These changes in the economic environment caused the SF luxury home market to cool in autumn 2015. Generally speaking, the segment most affected was the market for re-sale luxury condos, particularly in those districts where big, new-construction, projects are concentrated. There has been very little new, luxury house construction in the city - only about 8 to 10 per year built since 2000 (as opposed to many thousands of new condos), which is one reason the SF house segment has generally been stronger than that for condos.

Then in October 2016, after a sudden huge surge in listings, SF luxury house sales hit a new high in sales volume, and in June 2017, the luxury condo market suddenly hit a new high as well. However, neither segment is as strong, as measured by standard market metrics, as it was during the 2014 to mid-2015 peak of market heat. Many of the statistics in this report reflect a similar trend: The market getting increasingly hotter 2012 through mid-2015, cooling from autumn 2015 through most of 2016 (during substantial financial market and political volatility), and then strengthening again in late 2016 and 2017. Now we are waiting to see how the spring 2018 luxury home market shakes out.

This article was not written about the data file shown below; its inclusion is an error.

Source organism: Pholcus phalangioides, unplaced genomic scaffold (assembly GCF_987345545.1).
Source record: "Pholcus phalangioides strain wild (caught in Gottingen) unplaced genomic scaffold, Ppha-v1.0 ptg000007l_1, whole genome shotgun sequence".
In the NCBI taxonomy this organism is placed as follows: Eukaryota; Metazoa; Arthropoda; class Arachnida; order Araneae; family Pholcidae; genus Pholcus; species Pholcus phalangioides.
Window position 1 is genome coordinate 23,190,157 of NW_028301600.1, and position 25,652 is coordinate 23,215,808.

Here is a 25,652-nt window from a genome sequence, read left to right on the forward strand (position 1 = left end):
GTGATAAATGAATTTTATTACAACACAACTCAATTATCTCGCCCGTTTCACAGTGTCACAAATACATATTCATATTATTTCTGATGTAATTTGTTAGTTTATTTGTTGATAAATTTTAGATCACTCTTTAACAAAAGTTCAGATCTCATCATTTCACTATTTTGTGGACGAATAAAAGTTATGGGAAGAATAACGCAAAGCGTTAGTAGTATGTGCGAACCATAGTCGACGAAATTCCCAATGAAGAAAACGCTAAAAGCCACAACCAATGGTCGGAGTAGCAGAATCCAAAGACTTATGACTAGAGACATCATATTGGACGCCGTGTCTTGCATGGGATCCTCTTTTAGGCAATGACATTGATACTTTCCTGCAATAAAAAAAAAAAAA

Overview: Dollar per Square Foot Values

Overview: Average Days on Market

Overview: Months Supply of Inventory


San Francisco Luxury House Market
by Neighborhood & District

Median Sales Prices & Avg. Dollar per Square
Foot Values by District

Luxury House Listings & Sales Volumes by District